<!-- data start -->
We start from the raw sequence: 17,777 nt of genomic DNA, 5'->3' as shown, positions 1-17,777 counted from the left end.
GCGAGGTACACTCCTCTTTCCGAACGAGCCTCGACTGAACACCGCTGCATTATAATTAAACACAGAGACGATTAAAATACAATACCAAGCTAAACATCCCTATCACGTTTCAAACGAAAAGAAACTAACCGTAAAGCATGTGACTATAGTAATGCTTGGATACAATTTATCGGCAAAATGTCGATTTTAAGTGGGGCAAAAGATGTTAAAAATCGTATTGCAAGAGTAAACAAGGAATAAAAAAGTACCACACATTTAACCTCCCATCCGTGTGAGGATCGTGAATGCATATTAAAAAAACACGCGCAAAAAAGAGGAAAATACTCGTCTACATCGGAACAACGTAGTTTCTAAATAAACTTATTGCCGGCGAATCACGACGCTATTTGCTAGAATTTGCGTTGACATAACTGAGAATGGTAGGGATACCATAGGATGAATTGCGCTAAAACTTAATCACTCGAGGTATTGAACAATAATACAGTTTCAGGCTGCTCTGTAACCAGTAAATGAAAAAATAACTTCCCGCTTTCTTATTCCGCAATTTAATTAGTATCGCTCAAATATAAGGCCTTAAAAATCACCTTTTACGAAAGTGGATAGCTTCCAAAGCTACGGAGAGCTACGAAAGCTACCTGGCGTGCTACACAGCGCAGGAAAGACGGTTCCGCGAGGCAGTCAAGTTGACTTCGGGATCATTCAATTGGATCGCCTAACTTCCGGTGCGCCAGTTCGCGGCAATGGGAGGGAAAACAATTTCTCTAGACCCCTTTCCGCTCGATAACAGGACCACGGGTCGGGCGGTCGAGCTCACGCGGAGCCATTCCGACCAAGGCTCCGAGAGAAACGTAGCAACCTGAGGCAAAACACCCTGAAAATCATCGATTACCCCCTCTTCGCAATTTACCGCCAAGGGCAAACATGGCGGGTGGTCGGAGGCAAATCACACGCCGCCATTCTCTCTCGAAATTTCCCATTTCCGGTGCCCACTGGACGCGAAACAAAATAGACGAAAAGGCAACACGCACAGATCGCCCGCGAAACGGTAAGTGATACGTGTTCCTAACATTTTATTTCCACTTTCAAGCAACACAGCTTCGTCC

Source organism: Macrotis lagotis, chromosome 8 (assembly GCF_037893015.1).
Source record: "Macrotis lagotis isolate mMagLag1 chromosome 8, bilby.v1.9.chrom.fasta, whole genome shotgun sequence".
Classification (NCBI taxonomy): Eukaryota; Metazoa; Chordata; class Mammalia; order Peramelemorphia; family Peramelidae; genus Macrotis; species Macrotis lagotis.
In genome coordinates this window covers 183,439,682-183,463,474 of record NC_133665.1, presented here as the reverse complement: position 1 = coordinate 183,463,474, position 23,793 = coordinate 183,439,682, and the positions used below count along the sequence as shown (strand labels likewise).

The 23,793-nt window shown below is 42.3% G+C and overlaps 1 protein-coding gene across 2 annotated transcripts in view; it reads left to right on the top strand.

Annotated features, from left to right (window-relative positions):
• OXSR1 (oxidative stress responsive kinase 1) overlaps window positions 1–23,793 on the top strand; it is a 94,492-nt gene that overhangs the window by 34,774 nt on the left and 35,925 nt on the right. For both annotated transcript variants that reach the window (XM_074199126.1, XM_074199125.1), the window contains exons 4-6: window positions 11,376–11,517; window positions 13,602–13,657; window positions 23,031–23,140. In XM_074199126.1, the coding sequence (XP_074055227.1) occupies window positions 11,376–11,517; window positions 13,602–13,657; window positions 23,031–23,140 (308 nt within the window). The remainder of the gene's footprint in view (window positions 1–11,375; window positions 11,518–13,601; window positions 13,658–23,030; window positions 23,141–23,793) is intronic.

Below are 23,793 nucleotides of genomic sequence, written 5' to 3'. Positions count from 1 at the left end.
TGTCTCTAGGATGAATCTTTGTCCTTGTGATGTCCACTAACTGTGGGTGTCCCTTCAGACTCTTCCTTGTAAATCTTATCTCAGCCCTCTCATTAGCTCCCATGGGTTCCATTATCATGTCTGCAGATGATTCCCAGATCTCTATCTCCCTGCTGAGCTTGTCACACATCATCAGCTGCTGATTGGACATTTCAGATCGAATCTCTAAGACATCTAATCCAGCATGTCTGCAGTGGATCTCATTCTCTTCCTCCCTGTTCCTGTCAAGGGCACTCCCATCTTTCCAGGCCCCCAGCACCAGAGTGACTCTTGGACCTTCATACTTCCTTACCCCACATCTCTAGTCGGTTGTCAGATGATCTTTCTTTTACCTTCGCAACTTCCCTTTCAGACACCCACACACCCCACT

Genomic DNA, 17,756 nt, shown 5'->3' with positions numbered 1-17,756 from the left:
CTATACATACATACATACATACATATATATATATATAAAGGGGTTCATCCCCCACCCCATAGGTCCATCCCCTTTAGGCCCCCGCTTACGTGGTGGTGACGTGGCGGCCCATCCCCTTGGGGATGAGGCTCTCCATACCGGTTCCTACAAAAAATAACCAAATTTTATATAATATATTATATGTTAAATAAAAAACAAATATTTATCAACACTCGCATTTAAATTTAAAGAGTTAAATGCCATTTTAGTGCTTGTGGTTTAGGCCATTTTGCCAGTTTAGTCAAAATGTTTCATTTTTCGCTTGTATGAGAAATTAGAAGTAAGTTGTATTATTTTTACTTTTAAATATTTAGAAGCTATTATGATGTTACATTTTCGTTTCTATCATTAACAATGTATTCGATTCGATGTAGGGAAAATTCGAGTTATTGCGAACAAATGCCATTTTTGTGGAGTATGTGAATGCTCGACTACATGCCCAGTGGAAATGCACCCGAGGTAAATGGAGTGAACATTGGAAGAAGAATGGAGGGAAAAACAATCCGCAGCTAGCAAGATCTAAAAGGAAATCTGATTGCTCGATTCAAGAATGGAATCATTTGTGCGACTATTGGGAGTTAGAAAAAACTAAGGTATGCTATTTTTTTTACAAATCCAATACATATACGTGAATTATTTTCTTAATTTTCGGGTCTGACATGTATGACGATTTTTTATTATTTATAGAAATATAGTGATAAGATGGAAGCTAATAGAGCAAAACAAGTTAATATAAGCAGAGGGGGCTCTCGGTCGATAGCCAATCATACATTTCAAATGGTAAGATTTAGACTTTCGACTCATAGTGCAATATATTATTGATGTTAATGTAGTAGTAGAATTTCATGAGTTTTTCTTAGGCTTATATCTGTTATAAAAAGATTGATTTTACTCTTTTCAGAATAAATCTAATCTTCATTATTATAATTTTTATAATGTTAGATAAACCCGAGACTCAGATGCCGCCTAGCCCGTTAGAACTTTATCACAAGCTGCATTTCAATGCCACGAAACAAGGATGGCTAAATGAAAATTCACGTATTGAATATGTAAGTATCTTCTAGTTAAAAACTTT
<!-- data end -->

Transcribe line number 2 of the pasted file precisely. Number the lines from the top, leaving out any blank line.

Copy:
GCGAGGTACACTCCTCTTTCCGAACGAGCCTCGACTGAACACCGCTGCATTATAATTAAACACAGAGACGATTAAAATACAATACCAAGCTAAACATCCCTATCACGTTTCAAACGAAAAGAAACTAACCGTAAAGCATGTGACTATAGTAATGCTTGGATACAATTTATCGGCAAAATGTCGATTTTAAGTGGGGCAAAAGATGTTAAAAATCGTATTGCAAGAGTAAACAAGGAATAAAAAAGTACCACACATTTAACCTCCCATCCGTGTGAGGATCGTGAATGCATATTAAAAAAACACGCGCAAAAAAGAGGAAAATACTCGTCTACATCGGAACAACGTAGTTTCTAAATAAACTTATTGCCGGCGAATCACGACGCTATTTGCTAGAATTTGCGTTGACATAACTGAGAATGGTAGGGATACCATAGGATGAATTGCGCTAAAACTTAATCACTCGAGGTATTGAACAATAATACAGTTTCAGGCTGCTCTGTAACCAGTAAATGAAAAAATAACTTCCCGCTTTCTTATTCCGCAATTTAATTAGTATCGCTCAAATATAAGGCCTTAAAAATCACCTTTTACGAAAGTGGATAGCTTCCAAAGCTACGGAGAGCTACGAAAGCTACCTGGCGTGCTACACAGCGCAGGAAAGACGGTTCCGCGAGGCAGTCAAGTTGACTTCGGGATCATTCAATTGGATCGCCTAACTTCCGGTGCGCCAGTTCGCGGCAATGGGAGGGAAAACAATTTCTCTAGACCCCTTTCCGCTCGATAACAGGACCACGGGTCGGGCGGTCGAGCTCACGCGGAGCCATTCCGACCAAGGCTCCGAGAGAAACGTAGCAACCTGAGGCAAAACACCCTGAAAATCATCGATTACCCCCTCTTCGCAATTTACCGCCAAGGGCAAACATGGCGGGTGGTCGGAGGCAAATCACACGCCGCCATTCTCTCTCGAAATTTCCCATTTCCGGTGCCCACTGGACGCGAAACAAAATAGACGAAAAGGCAACACGCACAGATCGCCCGCGAAACGGTAAGTGATACGTGTTCCTAACATTTTATTTCCACTTTCAAGCAACACAGCTTCGTCC